While No, We’re Not is in its early stages, the members have already started recording demo songs tending towards party-experimental. Its first gig happened just last weekend in an off-campus basement. Gilliland mentioned that his favorite venues are those “random” off-campus house parties. And, he added, while it’s more difficult to draw an audience to these kinds of events, the environment is much more conducive to enjoying a live band. No, We’re Not is planning more gigs in the near future.

“I can’t speak for everyone, but I feel like we’ve all got this sense of wonder and anticipation about what’s coming next,” Gilliland said.

Hip-hop duo High Definition bring a DIY approach to party-rap. The group is composed of Carson Weinand ’13 and his best friend Brad Canada, a student at Rollins College. The two began their collaboration while Weinand and Canada were attending the same high school in Naples, Fla. Both of them had always been passionate about music, and one day they decided to mess around with some cheap equipment and the Apple program GarageBand.

Slowly, the two bandmates improved musically, writing better songs and perfecting their delivery. High Definition has already recorded at professional studios but has not yet played at a venue on campus, since Canada attends school in Florida.

“Because we go to different schools it’s sometimes difficult to record,” Weinand said. “But when we’re in Florida for breaks we make sure to record new music.”

But if you want to hear an alternative to the soft, slow rock that most Yale student bands produce, then just go on your computer to hear High Definition’s music — this past summer, the band recorded a nine-song EP called “It’ll Be Okay,” which is now for sale on iTunes.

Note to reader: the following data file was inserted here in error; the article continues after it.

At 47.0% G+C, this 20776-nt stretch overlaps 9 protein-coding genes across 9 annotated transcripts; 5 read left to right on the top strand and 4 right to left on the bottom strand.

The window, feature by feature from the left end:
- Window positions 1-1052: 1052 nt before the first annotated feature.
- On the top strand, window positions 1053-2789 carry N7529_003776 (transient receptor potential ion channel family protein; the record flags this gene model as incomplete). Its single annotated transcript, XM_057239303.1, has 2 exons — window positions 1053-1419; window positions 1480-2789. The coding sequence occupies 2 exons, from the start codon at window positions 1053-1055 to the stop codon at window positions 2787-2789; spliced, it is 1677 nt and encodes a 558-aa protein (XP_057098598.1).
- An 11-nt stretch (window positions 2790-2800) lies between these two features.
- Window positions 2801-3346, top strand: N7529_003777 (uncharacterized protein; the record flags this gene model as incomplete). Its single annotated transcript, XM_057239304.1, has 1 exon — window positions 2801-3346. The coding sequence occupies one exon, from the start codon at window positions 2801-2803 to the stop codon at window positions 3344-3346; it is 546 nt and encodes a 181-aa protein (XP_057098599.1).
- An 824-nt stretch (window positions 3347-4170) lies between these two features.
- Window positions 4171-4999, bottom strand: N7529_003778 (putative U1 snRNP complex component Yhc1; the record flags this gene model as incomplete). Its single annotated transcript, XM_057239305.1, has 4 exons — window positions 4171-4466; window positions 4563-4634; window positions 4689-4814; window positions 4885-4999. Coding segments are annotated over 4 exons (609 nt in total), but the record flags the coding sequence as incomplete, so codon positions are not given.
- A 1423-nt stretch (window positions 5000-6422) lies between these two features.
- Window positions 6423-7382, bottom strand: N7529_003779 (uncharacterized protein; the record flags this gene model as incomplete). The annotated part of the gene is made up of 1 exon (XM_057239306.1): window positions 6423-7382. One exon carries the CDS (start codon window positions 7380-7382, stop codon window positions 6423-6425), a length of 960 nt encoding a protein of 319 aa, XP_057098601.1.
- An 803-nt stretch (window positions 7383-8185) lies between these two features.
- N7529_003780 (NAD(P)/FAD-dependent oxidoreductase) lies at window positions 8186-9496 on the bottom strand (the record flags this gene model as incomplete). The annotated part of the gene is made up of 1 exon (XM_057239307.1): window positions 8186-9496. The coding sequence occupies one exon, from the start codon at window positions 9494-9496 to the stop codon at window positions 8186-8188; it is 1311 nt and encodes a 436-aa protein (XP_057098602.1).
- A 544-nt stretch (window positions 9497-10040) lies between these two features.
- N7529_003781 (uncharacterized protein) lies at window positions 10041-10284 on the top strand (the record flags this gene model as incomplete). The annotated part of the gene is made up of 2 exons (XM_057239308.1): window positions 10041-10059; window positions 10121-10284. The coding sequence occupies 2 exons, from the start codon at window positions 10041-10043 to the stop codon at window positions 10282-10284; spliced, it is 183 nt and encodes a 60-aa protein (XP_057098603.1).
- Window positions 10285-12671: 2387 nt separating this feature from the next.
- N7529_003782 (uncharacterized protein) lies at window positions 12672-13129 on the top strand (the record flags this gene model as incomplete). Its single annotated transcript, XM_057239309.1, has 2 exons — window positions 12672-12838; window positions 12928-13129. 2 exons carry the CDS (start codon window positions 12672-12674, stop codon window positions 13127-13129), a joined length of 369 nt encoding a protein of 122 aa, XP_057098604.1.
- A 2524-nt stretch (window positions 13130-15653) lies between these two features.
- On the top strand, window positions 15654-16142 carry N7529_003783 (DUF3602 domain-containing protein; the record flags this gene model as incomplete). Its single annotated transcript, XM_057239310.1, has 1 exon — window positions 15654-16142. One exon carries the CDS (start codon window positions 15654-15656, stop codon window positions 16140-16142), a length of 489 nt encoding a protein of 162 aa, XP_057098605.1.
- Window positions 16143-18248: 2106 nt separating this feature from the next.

When Will Moritz ’12 was a freshman, he put out flyers all over campus looking for people interested in starting a rock band.

“I got a lot of calls,” Moritz said. “People very quickly called me to ask if there was room.”

With so much demand, Moritz was able to have his pick of members — Moritz, who plays guitar, formed the band with songwriter Mark Sonnenblick ’12, lead singer Raphael Shapiro ’13 and backup singers Brendan Ternus ’12 and Yael Zinkow ’12.

Together, the five bandmates play rock originals and a few covers, essentially party music. The band finds time to practice together twice a week in the residential college music rooms. The band has played in many venues, their favorite being sweaty and dirty basements to really engage their audience.

“We’ve played a bunch of different kinds of shows,” Moritz said. “We’ve played one where there was literally not an audience member, and we’ve also played at Woolsey Hall for the YSO show.”

A Streetcar Named Funk, which plays soul, R&B, rock, pop and funk, was just a group of instrumentalists while they were looking for a singer. It consisted of Moritz ’13 on guitar, Prillaman ’13 on bass, Simao ’13 on drums, Andi Zhou ’13 on piano, Alyssa Hasbrouck ’14 and Grant Phelps ’13 on saxophone, Nathaniel Meyer ’13 on trumpet and Tim Gladding ’13 on euphonium. They finally found their vocalist, Michael Blume ’13, and formed the student band on campus with the most expansive lineup.

With nine members, Moritz said that it was almost impossible to coordinate practice times.

“At Yale, everyone’s so busy,” Moritz said. “We practice from 11 p.m. to 1 a.m. on Tuesday nights, since that’s literally the only time we could all make the practice.”

Like Moritz’s other band, Jamestown, A Streetcar Named Funk has had a few funny shows in which only a few people showed up.

“That’s life and performing,” Blume said. “But we’ve also done some awesome shows in packed basements with great energy.”

If you’re looking for a balance of covers and originals, then A Streetcar Named Funk may be your Yale band. Head to an off-campus basement party and you might just catch them.

Comments

  • WYBCRecords

    Hello… this is Nathan from Sister Helen. Thanks for the write-up! Of the other bands featured here, I’ve had the pleasure to see the Keep Calm and Jamestown in action, but I look forward to seeing Streetcar, No, We’re Not, and High Definition.

    I’d also like to alert people to a new band on campus that I saw last week: Nine Tigers, a group of freshmen including Sam Frampton ’15, Temitayo Ajayi ’15, and three other great musicians. I watched them effortlessly switching between genres and sometimes time signatures during a well-populated, high-energy, and distinctly funky set at 216 Dwight.

    Listen to their eminently listenable recording of “Turned Out a Banker” here: https://www.facebook.com/ninetigers?sk=app_182222305144028

    Hope to see them (and all of you) at Battle of the Bands this year!